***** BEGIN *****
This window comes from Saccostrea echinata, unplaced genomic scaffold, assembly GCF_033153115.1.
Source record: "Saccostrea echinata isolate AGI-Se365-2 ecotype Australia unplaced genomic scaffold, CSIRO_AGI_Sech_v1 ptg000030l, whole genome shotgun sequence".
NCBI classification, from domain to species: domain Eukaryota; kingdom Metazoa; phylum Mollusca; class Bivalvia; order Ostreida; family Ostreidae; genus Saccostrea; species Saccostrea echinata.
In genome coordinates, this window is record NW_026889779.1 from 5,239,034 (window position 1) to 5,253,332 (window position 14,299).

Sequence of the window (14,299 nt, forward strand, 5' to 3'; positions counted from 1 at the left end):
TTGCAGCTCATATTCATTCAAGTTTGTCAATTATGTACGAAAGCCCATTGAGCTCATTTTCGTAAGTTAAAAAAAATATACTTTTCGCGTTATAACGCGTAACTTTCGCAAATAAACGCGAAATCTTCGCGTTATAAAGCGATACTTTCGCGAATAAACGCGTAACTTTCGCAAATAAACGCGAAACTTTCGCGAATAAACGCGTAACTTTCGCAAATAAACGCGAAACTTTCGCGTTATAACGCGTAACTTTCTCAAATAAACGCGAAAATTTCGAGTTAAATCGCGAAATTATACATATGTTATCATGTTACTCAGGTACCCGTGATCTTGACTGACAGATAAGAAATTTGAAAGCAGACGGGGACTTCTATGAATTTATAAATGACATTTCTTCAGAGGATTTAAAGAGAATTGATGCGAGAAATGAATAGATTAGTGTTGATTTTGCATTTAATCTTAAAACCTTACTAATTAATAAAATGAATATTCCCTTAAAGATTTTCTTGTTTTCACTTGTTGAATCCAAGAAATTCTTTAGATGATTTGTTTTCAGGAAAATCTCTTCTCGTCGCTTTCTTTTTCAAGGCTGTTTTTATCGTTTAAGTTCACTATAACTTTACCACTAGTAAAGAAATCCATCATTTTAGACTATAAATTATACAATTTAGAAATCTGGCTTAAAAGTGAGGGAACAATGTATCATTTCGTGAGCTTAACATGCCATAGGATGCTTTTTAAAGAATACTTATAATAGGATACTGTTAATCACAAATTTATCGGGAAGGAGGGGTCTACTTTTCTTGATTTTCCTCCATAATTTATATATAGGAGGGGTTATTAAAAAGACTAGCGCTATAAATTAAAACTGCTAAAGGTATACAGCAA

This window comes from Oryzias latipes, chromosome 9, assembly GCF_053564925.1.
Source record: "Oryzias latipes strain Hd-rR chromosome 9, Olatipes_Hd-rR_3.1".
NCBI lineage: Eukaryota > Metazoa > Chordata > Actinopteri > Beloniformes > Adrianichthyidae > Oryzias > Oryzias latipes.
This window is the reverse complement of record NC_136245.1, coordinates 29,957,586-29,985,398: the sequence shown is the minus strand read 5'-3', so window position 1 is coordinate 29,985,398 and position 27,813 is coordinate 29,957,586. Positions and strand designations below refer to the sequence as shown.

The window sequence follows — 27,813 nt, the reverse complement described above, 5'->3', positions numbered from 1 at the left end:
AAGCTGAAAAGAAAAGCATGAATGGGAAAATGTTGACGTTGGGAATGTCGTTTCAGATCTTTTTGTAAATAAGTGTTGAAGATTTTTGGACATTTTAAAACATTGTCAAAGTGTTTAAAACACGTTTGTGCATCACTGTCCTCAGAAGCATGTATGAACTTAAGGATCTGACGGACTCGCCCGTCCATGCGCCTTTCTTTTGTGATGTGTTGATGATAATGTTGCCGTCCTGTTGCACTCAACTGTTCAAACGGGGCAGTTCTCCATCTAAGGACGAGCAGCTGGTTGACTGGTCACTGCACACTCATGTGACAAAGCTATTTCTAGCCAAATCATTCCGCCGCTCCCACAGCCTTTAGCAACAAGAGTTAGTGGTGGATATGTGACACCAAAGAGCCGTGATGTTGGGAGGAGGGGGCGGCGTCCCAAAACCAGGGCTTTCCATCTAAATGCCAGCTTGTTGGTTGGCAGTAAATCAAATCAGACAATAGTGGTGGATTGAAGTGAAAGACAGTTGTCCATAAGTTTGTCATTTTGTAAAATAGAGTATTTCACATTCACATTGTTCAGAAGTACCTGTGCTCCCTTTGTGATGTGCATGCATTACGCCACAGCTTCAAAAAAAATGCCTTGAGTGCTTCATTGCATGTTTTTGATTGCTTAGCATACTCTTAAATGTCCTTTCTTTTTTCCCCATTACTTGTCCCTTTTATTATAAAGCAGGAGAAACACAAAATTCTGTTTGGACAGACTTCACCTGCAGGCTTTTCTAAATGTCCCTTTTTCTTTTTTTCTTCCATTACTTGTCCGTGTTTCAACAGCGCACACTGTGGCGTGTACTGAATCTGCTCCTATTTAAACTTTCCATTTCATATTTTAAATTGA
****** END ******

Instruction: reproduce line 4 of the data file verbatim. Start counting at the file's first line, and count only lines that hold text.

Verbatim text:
In genome coordinates, this window is record NW_026889779.1 from 5,239,034 (window position 1) to 5,253,332 (window position 14,299).